Jayne, Colie and Grimshaw.
The mishap out of which this litigation arose was the occurrence on June 19, 1948, of a collision at a railroad grade crossing in the City of Paterson between a motor vehicle driven by the decedent Harry Capone, in which the decedent Jean Panepinto was a passenger, and a diesel engine operated by the New York, Susquehanna & Western Railroad Company. The occupants of the motor vehicle sustained bodily injuries from which they immediately died. We are here concerned with the actions of the administratrix ad prosequendum of the estate of Capone and of the like representative of the estate of Jean Panepinto thereafter instituted against the defendant and consolidated for trial. R.S. 2:47-1, et seq.
The first trial on March 2, 1950, resulted in verdicts in favor of both plaintiffs awarding damages of $28,000 in the Capone case and of $42,000 in the Panepinto action. In the consideration of the motions for a new trial, the court resolved that the damages awarded were excessive in each
case and granted the plaintiff in the Capone case the alternative of accepting damages in the sum of $24,000 and a similar alternative to the plaintiff in the Panepinto case of consenting to a reduction of the award to the sum of $34,000. The reductions were accepted and judgments in the reduced amounts were accordingly entered.
The defendant prosecuted appeals to the Appellate Division of this court and the judgments were reversed on the ground that the reduced awards in the light of the pertinent evidence were so excessive as to necessitate a new trial limited in each case to the single issue of damages. 11 N.J. Super. 189 (App. Div. 1951). The Supreme Court, upon certification, affirmed. 8 N.J. 54 (1951).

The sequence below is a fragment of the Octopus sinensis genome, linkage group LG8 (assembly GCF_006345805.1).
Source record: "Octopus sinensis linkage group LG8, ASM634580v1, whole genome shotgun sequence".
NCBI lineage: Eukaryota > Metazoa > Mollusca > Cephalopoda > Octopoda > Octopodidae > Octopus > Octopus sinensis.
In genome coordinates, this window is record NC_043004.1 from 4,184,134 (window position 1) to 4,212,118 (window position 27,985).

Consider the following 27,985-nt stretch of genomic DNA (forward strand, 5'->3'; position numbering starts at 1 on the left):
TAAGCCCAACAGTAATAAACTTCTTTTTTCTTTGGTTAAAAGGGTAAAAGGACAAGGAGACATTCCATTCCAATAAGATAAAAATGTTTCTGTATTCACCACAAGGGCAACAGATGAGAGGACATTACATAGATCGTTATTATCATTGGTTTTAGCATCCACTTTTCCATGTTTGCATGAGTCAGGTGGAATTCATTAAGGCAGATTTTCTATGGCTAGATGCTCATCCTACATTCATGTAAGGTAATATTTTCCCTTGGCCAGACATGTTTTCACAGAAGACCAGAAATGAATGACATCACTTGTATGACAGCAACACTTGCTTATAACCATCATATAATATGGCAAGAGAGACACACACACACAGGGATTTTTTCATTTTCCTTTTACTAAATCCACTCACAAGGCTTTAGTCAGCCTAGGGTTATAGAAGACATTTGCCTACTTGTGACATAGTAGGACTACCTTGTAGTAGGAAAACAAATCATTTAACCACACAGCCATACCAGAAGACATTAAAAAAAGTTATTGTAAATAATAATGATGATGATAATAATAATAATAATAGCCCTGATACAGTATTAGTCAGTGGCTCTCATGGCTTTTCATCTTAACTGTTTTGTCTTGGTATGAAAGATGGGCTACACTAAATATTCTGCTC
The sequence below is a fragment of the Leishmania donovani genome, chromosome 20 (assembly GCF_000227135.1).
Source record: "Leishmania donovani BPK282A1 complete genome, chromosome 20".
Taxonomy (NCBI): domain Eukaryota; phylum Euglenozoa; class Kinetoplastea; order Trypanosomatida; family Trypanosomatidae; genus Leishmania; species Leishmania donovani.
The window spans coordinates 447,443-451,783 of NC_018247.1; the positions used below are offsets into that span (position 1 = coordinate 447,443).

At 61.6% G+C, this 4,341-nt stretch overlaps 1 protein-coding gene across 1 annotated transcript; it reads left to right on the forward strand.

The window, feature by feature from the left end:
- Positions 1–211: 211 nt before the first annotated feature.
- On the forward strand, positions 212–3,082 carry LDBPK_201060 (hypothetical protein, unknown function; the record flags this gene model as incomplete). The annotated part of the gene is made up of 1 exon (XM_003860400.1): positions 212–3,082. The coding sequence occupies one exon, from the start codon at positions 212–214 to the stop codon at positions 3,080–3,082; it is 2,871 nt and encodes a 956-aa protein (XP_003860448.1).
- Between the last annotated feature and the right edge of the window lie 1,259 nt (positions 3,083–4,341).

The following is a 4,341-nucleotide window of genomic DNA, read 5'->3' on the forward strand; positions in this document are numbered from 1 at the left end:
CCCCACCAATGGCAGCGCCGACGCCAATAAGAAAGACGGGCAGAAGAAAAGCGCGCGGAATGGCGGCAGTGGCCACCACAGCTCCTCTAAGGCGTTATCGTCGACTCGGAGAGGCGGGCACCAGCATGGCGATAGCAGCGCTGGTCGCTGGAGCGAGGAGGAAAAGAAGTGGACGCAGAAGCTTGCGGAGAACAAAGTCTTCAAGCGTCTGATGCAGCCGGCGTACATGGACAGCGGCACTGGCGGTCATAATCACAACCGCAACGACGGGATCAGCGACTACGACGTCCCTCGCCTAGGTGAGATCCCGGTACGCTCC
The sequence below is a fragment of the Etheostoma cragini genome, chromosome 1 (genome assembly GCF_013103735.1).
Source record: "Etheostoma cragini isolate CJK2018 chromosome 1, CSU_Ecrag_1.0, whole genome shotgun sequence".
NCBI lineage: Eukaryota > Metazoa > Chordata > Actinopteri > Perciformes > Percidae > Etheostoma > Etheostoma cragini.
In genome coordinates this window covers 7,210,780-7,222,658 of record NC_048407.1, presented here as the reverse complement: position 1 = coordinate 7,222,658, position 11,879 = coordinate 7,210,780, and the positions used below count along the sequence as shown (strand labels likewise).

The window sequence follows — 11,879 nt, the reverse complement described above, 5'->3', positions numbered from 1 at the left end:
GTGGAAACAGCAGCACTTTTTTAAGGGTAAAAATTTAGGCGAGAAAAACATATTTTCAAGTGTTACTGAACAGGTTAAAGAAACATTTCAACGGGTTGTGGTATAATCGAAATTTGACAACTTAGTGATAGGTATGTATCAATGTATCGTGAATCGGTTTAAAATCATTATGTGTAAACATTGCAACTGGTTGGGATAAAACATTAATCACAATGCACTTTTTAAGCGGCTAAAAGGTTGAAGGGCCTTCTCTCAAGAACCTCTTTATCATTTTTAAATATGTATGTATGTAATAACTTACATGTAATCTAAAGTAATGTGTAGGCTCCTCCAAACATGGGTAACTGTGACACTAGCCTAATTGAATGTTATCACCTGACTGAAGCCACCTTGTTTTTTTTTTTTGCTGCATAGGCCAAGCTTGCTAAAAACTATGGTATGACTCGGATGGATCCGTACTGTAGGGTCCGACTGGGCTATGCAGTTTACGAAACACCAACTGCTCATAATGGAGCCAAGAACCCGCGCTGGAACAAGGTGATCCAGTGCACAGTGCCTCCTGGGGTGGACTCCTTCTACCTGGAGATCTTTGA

The two cases, so consolidated, again proceeded to trial in December, 1951, and verdicts eventuated awarding $25,000 to the plaintiff in the Capone case and $15,000 to the plaintiff in the Panepinto action. The defendant's motions for another trial were denied by the trial court. The present appeal encompasses the propriety of the orders denying a new trial and the existing judgments.
The predominantly controversial question presented is whether the verdicts or either of them is so excessive as irresistibly to give rise to the inference of mistake, passion, prejudice, or partiality, and by that standard deemed to be palpably against the weight of the evidence. Hager v. Weber , 7 N.J. 201 (1951).
It is recognized that the jury could only fairly and justly compensate the parents in each case for a deprivation of a reasonable expectation of a pecuniary advantage which would have resulted from a continuance of the life of the deceased. R.S. 2:47-5, now as am. N.J.S. 2 A:31-5.
It was appropriately the primary function of the jury to say under all the circumstances disclosed by the evidence, taking into account all the uncertainties, contingencies, and reasonable probabilities of the particular case, whether there was such a well founded expectation of pecuniary benefit to the decedent's next-of-kin to be derived from a continuance
of the life of the decedent as could be estimated in money and so become a fair and just award of compensatory damages. Cooper v. Shore Electric Co. , 63 N.J.L. 558, 567 (E. & A. 1899).
We therefore endeavor to reconcile, if possible, the verdicts in the present cases with the evidence and all reasonable inferences and probabilities which the jury might have drawn from any of the proofs. In cases of this nature in which a jury is permitted to envision from the basic evidence the probabilities of ...